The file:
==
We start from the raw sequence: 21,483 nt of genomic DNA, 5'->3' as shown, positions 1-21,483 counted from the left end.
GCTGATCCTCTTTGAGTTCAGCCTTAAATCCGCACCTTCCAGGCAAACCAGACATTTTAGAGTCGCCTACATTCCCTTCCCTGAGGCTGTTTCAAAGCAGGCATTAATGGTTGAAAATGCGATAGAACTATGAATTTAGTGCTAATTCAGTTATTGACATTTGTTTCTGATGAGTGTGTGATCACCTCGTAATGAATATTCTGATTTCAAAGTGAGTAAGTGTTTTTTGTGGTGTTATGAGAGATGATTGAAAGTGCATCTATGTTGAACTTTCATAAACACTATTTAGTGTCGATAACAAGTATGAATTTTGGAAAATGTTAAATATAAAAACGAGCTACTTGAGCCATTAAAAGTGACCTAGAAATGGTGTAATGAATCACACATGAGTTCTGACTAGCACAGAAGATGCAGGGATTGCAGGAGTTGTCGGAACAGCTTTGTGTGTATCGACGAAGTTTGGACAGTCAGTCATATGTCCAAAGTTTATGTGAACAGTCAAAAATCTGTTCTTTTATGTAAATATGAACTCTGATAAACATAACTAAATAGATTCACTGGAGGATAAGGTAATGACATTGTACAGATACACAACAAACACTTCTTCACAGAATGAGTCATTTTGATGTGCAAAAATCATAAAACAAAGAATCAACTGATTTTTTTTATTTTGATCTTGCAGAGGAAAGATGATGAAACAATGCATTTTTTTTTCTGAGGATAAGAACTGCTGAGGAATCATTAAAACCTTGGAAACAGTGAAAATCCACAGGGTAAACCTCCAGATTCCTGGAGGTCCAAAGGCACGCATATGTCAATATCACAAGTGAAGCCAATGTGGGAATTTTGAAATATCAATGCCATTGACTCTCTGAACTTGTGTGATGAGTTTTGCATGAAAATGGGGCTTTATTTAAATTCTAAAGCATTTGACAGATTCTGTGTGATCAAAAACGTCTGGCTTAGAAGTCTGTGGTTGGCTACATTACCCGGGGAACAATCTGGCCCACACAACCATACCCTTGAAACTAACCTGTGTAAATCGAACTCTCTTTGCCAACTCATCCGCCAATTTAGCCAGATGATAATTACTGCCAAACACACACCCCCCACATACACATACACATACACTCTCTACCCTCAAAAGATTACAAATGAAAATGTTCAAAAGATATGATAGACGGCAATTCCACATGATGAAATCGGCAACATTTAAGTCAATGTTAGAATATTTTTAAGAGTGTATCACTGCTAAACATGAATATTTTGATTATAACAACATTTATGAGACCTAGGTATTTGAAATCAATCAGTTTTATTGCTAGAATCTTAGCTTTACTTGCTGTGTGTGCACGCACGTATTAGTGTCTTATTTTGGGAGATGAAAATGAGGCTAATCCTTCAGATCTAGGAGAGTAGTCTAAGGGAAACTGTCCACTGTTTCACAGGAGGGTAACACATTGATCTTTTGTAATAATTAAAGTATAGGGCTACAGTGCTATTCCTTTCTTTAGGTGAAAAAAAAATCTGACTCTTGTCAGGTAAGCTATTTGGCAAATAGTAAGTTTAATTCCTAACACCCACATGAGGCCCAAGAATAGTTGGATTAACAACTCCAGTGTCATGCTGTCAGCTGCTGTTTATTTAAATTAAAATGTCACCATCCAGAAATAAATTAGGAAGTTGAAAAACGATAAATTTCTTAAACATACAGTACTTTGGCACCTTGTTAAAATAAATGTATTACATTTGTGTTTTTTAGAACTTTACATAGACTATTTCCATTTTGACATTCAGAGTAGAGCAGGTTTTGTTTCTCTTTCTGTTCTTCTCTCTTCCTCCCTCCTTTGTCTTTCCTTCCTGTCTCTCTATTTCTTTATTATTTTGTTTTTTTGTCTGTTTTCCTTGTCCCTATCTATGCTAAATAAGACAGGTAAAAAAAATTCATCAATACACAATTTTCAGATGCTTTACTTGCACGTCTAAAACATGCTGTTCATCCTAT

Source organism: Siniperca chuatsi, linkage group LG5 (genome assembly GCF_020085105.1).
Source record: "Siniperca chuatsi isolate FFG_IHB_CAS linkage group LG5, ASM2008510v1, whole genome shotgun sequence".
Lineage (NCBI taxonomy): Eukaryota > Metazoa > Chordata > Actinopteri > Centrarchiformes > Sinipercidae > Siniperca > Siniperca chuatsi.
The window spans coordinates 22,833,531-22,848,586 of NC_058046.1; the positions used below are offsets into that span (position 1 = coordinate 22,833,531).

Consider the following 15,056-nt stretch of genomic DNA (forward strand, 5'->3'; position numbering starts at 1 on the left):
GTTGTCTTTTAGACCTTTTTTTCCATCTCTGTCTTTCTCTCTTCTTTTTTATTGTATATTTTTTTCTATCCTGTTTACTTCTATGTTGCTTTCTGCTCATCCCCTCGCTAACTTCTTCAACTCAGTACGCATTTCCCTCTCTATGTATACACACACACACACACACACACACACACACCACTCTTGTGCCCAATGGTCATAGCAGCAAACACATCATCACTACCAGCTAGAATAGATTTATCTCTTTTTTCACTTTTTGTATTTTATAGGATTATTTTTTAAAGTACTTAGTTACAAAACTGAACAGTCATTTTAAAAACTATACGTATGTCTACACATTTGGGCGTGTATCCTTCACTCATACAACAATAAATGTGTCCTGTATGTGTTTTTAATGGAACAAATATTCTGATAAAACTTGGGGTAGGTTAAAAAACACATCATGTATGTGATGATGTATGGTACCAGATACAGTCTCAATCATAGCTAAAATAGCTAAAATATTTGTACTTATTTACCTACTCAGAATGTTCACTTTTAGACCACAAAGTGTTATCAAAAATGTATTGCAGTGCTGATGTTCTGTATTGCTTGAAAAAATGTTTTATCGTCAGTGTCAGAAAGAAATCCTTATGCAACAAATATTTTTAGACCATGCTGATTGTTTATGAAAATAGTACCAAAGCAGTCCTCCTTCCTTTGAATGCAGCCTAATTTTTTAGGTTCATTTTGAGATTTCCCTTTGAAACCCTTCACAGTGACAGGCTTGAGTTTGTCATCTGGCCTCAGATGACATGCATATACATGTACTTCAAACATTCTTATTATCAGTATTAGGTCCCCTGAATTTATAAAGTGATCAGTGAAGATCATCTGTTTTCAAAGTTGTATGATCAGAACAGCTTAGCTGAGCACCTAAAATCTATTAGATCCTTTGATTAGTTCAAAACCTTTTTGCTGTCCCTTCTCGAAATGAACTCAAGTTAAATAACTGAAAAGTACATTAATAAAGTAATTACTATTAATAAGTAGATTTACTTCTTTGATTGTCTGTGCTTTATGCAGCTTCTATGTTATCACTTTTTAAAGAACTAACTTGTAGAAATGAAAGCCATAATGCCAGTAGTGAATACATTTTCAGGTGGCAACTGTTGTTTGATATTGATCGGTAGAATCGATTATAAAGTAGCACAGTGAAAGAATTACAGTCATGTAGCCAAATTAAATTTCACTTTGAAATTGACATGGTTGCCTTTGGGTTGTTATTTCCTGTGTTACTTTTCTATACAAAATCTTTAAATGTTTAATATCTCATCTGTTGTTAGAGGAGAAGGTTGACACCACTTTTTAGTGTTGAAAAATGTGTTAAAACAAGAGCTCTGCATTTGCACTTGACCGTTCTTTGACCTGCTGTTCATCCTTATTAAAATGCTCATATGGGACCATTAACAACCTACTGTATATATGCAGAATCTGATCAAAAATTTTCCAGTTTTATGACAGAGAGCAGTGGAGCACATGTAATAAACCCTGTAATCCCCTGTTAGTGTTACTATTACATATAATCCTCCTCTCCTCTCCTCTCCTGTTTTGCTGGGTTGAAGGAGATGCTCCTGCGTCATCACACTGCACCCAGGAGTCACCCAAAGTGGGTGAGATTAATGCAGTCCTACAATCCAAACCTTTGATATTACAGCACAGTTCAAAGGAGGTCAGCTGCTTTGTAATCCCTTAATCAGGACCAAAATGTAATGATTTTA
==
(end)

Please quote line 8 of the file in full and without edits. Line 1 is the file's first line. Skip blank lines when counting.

GTTGTCTTTTAGACCTTTTTTTCCATCTCTGTCTTTCTCTCTTCTTTTTTATTGTATATTTTTTTCTATCCTGTTTACTTCTATGTTGCTTTCTGCTCATCCCCTCGCTAACTTCTTCAACTCAGTACGCATTTCCCTCTCTATGTATACACACACACACACACACACACACACACACCACTCTTGTGCCCAATGGTCATAGCAGCAAACACATCATCACTACCAGCTAGAATAGATTTATCTCTTTTTTCACTTTTTGTATTTTATAGGATTATTTTTTAAAGTACTTAGTTACAAAACTGAACAGTCATTTTAAAAACTATACGTATGTCTACACATTTGGGCGTGTATCCTTCACTCATACAACAATAAATGTGTCCTGTATGTGTTTTTAATGGAACAAATATTCTGATAAAACTTGGGGTAGGTTAAAAAACACATCATGTATGTGATGATGTATGGTACCAGATACAGTCTCAATCATAGCTAAAATAGCTAAAATATTTGTACTTATTTACCTACTCAGAATGTTCACTTTTAGACCACAAAGTGTTATCAAAAATGTATTGCAGTGCTGATGTTCTGTATTGCTTGAAAAAATGTTTTATCGTCAGTGTCAGAAAGAAATCCTTATGCAACAAATATTTTTAGACCATGCTGATTGTTTATGAAAATAGTACCAAAGCAGTCCTCCTTCCTTTGAATGCAGCCTAATTTTTTAGGTTCATTTTGAGATTTCCCTTTGAAACCCTTCACAGTGACAGGCTTGAGTTTGTCATCTGGCCTCAGATGACATGCATATACATGTACTTCAAACATTCTTATTATCAGTATTAGGTCCCCTGAATTTATAAAGTGATCAGTGAAGATCATCTGTTTTCAAAGTTGTATGATCAGAACAGCTTAGCTGAGCACCTAAAATCTATTAGATCCTTTGATTAGTTCAAAACCTTTTTGCTGTCCCTTCTCGAAATGAACTCAAGTTAAATAACTGAAAAGTACATTAATAAAGTAATTACTATTAATAAGTAGATTTACTTCTTTGATTGTCTGTGCTTTATGCAGCTTCTATGTTATCACTTTTTAAAGAACTAACTTGTAGAAATGAAAGCCATAATGCCAGTAGTGAATACATTTTCAGGTGGCAACTGTTGTTTGATATTGATCGGTAGAATCGATTATAAAGTAGCACAGTGAAAGAATTACAGTCATGTAGCCAAATTAAATTTCACTTTGAAATTGACATGGTTGCCTTTGGGTTGTTATTTCCTGTGTTACTTTTCTATACAAAATCTTTAAATGTTTAATATCTCATCTGTTGTTAGAGGAGAAGGTTGACACCACTTTTTAGTGTTGAAAAATGTGTTAAAACAAGAGCTCTGCATTTGCACTTGACCGTTCTTTGACCTGCTGTTCATCCTTATTAAAATGCTCATATGGGACCATTAACAACCTACTGTATATATGCAGAATCTGATCAAAAATTTTCCAGTTTTATGACAGAGAGCAGTGGAGCACATGTAATAAACCCTGTAATCCCCTGTTAGTGTTACTATTACATATAATCCTCCTCTCCTCTCCTCTCCTGTTTTGCTGGGTTGAAGGAGATGCTCCTGCGTCATCACACTGCACCCAGGAGTCACCCAAAGTGGGTGAGATTAATGCAGTCCTACAATCCAAACCTTTGATATTACAGCACAGTTCAAAGGAGGTCAGCTGCTTTGTAATCCCTTAATCAGGACCAAAATGTAATGATTTTA